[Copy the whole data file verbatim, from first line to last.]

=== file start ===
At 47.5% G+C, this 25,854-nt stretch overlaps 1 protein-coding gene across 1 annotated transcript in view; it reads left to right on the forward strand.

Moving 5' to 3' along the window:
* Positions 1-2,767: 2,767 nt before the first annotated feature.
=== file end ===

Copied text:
At 47.5% G+C, this 25,854-nt stretch overlaps 1 protein-coding gene across 1 annotated transcript in view; it reads left to right on the forward strand.

Moving 5' to 3' along the window:
* Positions 1-2,767: 2,767 nt before the first annotated feature.